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Article May 10 2016 Written by

20 Years Later: Stakes Is High

What’s the deal folks?! It’s been a few weeks since I’ve done any twentieth-anniversary salutes – but now’s as good of a time as any to bring the momentum back for albums that have influenced generations and have catapulted artists into higher limelights or greater recognition. One such album involves arguably the most enduring group in all of Hip Hop.


Three Long Island emcees known as Trugoy, Posdnous and Maseo came onto the scene in ’88 as De La Soul. They emerged with a fresh new style that was unlike anything quite out at that time (you know when Hip Hop was actually original and fulfilling consistently). These brothas put out the ever funky “Me, Myself, and I”, and the rest was history. The Parliament-sampled hit still stands as their most recognizable cut and the album that followed, 3 Feet High & Rising, became one of the most unique and innovative Hip Hop ever had the joy of experiencing.

A certified and undisputed classic, they followed it up in 1991 with ANOTHER classic release, the ahead-of-its-time De La Soul Is DeadThis particular album was far from the happy-go-lucky, hippy-themed debut we experienced three years earlier. It was a tad darker, and definitely more focused on them as emcees. Still under the direction of Prince Paul, who guided them on 3 Feet High and Rising, many felt this album was more stripped down and more to the core of what De La represented.

Their next album, Buhloone Mindstate, was practically every bit as stellar as the prior two, as we continued to see a growth of De La, lyrically and musically.

In comes ’96, where they would drop their fourth album, Stakes Is High. There were many that ruled this as the best album of ’96. Although I personally think it wasn’t THE best of the year, only a fool wouldn’t put it in the top three or five. It had been a couple years since we had heard from L.I.’s finest, but Stakes Is High was completely worth the wait.

We were first buzzed by the street single featuring Common, “Tha Bizness”. This cut was as funky as you could expect from De La, and by no means did it stop there. Many thought they would fall off by not working with Prince Paul anymore, but nothing could’ve been further from the truth. This was evidenced by the excellent title track, crafted by the legendary J Dilla.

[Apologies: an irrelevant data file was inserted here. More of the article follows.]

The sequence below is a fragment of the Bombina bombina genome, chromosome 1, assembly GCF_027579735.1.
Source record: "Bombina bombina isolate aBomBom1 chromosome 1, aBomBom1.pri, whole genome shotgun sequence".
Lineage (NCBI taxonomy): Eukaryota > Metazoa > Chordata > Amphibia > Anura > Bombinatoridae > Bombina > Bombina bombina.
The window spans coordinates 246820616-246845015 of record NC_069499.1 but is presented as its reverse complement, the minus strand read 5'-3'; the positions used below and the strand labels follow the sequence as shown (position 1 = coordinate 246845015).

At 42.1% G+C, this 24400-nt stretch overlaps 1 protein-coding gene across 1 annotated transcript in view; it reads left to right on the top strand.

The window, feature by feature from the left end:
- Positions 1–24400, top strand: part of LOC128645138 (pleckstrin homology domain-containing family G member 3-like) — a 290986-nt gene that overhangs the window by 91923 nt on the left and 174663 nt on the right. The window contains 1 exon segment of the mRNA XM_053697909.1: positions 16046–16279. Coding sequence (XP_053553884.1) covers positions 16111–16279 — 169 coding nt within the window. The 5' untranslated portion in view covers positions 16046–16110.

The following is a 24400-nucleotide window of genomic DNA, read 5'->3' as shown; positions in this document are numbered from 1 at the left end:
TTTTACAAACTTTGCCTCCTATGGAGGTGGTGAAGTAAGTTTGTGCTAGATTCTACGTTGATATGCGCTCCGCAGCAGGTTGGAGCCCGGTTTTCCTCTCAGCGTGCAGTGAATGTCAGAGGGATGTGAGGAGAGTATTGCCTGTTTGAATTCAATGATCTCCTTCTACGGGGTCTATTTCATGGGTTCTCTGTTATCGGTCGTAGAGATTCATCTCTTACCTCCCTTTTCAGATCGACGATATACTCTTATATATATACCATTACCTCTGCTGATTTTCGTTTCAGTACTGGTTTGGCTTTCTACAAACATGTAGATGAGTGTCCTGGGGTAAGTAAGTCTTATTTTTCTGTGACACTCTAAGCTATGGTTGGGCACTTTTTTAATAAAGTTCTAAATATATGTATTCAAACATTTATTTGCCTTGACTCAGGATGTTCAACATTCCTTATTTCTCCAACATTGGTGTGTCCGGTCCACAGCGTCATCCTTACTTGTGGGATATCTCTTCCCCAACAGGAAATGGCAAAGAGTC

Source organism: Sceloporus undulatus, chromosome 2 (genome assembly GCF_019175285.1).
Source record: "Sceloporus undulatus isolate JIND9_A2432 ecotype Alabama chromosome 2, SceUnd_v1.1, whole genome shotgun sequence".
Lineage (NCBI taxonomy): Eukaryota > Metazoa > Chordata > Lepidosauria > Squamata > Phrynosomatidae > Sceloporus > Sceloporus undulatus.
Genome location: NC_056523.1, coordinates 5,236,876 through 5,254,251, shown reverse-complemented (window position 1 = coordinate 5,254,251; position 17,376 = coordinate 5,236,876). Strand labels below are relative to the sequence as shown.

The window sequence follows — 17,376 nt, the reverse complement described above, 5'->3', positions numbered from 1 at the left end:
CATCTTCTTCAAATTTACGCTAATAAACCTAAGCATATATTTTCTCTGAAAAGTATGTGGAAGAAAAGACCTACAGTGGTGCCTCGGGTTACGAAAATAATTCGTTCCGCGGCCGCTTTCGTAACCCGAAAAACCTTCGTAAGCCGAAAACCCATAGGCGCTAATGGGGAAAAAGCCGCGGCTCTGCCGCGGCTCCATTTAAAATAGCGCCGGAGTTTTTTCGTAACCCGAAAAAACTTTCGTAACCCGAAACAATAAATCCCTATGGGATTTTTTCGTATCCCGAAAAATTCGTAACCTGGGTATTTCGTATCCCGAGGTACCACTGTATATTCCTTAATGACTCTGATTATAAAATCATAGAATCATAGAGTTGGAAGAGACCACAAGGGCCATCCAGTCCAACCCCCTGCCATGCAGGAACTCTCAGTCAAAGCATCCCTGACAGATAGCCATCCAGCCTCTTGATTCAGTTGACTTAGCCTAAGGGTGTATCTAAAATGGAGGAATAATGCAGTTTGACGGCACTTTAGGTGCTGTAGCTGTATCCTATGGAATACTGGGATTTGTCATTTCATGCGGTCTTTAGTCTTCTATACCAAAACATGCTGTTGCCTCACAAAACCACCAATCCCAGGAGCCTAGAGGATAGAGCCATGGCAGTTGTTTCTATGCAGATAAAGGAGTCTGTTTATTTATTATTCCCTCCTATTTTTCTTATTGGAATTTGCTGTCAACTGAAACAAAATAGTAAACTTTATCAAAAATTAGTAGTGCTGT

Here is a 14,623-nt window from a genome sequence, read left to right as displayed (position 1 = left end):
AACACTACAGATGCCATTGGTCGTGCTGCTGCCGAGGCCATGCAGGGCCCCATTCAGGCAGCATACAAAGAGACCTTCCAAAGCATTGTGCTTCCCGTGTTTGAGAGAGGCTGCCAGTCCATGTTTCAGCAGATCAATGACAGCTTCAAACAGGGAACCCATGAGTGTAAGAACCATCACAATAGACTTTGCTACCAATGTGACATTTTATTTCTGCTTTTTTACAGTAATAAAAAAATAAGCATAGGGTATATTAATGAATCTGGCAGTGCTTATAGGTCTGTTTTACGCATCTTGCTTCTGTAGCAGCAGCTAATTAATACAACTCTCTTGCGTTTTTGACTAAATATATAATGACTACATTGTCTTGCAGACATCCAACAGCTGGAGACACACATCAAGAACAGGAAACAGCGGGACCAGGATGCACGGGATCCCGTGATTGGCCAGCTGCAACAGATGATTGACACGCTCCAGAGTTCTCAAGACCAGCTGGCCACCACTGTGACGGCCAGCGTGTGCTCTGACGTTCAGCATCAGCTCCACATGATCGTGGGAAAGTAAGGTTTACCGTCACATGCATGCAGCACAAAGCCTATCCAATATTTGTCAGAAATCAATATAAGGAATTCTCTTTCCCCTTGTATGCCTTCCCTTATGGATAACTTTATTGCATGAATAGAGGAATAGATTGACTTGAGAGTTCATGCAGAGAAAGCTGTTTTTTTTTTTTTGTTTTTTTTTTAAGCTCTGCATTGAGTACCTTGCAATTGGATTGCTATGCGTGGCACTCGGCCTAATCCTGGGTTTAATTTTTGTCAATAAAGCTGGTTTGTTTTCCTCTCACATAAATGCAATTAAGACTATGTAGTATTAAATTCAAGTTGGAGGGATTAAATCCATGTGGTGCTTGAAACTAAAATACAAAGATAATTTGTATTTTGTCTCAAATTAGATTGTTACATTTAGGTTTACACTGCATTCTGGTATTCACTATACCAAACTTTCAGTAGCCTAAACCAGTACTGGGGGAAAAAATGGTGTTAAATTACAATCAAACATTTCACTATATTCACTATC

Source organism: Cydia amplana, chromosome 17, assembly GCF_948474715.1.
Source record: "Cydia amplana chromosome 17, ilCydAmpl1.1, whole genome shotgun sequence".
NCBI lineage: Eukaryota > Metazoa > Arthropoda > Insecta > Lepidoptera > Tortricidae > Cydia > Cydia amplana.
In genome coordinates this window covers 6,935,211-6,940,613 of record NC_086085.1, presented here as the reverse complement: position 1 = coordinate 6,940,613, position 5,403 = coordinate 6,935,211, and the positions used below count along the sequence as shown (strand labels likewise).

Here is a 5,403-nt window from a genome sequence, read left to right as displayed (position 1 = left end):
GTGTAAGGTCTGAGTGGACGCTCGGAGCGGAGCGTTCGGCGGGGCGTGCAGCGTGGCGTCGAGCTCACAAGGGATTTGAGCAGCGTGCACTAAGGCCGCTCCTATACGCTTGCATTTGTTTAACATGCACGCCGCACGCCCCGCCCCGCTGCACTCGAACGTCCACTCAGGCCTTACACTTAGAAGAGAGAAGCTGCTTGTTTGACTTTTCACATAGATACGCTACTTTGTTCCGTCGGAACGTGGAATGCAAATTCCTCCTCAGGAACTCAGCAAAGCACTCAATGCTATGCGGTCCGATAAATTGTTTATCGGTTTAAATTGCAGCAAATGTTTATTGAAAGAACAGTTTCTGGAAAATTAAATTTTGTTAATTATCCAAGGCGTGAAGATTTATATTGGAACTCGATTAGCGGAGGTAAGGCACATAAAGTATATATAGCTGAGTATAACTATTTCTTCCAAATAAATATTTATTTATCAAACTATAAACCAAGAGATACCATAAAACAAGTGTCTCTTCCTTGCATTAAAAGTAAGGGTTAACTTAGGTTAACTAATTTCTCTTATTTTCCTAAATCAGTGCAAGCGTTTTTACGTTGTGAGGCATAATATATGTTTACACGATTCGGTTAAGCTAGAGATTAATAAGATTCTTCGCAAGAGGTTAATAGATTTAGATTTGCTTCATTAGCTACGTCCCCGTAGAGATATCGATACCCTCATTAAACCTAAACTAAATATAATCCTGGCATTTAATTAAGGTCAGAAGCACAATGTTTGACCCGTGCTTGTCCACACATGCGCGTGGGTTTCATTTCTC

Sounding refreshed and reinvigorated, De La had a passion about them that we hadn’t heard, maybe ever. With the prior three albums, they had a point to prove. Stakes Is High sounded like there was more of a carefree, let loose mindstate while still being very lyrical and keeping it purely Hip Hop with no gimmicks. The third single “Itzsoweezee” was fantastic standout that had Trugoy going for dolo on the track.

Other highlights include the breezy “Long Island Degrees” (which easily could’ve belonged on Buhloone Mindstate), the superb collab with Mos Def “Big Brother Beat”, “Brakes”, and “Sunshine”, all of which showed their importance in the game – dropping jewels of wisdom and introspection, while at the same time keeping it hardcore without boasting about guns, drugs, and sex.

Later albums like Art Official Intelligence: Mosaic Thump, AOI: Bionix and The Grind Date all show why they’re among the most respected groups in all of Hip Hop, but Stakes Is High stands as one of their most cohesive and fluid albums within their entire discography. These elder statesmen of Hip Hop are still putting out material, as their And The Anonymous Nobody is slated for this August, and promises to be among the best albums of the year.

With Stakes Is High, De La Soul finally relaxed and just emceed without any necessary point to prove – except that they still were one of the game’s most revered groups.

Written by

I'm a thirty-something underground/old school Hip Hop head with unspeakable passion. I've followed Hip Hop culture since I first got introduced to it when I was a mere seven years of age. Among the albums that hav…

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